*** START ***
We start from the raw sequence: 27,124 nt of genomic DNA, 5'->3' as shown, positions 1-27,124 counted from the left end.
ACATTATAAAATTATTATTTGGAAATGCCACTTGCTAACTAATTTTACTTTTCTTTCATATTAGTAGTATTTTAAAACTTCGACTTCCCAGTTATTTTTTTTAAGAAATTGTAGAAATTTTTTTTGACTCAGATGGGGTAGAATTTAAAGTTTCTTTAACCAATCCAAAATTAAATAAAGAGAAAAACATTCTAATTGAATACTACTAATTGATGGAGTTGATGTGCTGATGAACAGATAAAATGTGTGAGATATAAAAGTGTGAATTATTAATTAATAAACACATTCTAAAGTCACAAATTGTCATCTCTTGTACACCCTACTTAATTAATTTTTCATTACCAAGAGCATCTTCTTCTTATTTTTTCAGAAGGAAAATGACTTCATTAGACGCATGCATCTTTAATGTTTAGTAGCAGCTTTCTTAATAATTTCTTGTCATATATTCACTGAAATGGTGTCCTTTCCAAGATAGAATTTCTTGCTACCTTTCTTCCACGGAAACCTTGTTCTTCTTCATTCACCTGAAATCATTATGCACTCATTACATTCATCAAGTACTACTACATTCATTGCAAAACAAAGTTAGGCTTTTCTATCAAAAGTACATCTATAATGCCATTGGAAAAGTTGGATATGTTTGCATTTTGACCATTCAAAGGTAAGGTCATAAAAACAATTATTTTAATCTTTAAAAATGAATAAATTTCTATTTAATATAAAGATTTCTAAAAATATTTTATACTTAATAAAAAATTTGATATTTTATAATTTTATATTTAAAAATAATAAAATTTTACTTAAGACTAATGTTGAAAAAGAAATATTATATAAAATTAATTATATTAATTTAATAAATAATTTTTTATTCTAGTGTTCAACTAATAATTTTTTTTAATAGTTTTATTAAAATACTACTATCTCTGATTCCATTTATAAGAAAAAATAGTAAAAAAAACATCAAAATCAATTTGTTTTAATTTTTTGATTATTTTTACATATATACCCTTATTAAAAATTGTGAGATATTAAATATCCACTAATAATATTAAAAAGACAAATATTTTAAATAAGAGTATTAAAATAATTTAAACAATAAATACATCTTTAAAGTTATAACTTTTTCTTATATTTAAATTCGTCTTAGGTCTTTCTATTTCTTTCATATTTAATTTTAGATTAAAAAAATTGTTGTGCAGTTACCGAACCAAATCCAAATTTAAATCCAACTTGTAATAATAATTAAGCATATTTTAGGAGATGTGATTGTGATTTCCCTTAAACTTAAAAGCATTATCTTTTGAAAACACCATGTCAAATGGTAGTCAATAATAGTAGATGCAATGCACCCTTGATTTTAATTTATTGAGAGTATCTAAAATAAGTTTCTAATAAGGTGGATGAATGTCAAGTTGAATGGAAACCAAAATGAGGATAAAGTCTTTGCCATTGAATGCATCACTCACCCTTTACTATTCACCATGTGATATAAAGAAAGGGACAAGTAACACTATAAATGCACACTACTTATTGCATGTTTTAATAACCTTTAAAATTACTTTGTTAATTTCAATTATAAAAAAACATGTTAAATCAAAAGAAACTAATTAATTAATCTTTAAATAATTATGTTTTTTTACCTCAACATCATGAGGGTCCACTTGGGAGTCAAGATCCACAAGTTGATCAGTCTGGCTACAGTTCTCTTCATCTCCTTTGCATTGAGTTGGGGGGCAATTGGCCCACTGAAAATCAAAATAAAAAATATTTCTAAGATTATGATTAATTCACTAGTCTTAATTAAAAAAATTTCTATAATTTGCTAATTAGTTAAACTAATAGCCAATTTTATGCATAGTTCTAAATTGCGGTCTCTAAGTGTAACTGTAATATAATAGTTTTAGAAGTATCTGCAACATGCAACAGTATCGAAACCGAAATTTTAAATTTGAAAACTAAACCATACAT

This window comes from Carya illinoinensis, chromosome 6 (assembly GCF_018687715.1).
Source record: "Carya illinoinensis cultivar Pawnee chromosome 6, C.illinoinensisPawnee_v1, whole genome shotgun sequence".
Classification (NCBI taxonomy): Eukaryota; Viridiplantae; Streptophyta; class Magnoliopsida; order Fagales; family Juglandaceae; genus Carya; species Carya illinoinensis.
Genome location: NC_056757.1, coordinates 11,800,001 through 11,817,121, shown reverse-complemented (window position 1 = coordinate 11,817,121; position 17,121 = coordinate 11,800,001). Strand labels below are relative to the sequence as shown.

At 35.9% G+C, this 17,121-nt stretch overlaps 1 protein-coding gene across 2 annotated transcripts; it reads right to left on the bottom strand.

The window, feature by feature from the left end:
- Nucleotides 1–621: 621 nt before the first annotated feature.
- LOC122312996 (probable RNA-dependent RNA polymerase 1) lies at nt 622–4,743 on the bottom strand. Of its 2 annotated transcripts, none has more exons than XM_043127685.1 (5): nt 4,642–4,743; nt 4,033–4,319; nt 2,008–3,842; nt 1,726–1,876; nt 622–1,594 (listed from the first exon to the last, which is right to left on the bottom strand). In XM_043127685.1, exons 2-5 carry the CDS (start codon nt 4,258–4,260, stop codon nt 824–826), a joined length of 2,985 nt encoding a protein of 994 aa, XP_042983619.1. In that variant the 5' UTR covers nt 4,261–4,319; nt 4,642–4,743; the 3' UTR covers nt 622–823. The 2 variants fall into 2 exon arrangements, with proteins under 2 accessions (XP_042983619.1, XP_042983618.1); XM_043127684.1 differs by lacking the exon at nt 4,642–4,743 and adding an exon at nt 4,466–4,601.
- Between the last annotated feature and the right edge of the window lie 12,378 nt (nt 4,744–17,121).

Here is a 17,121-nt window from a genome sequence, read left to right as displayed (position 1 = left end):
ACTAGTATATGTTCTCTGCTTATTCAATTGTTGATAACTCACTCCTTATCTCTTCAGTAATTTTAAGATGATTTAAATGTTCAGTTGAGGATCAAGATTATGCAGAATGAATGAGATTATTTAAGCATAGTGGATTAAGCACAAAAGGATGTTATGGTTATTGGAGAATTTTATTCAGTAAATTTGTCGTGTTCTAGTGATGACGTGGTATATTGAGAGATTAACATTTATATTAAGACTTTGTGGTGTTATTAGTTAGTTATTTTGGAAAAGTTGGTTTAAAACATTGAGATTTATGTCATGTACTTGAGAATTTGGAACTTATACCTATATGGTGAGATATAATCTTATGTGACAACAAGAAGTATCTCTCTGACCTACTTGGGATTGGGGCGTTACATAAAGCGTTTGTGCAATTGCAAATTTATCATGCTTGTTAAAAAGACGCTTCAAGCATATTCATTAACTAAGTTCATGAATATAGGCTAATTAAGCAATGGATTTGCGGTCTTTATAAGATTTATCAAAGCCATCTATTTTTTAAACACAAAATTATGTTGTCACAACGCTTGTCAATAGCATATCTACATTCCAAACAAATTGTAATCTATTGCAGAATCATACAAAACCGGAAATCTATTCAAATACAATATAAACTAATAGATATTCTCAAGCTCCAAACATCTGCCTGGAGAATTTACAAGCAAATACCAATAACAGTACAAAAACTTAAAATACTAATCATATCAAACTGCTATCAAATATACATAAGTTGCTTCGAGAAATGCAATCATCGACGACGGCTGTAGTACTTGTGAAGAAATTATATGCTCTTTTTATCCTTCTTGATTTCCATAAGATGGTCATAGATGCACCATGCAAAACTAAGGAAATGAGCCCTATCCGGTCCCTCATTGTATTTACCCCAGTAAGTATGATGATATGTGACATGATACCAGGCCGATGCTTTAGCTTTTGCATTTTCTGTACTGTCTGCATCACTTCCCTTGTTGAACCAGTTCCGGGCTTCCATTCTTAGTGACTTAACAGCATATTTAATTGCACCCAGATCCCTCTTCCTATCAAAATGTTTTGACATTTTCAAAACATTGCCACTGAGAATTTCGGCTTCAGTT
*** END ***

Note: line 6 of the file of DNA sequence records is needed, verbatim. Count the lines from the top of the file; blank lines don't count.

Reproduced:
Genome location: NC_056757.1, coordinates 11,800,001 through 11,817,121, shown reverse-complemented (window position 1 = coordinate 11,817,121; position 17,121 = coordinate 11,800,001). Strand labels below are relative to the sequence as shown.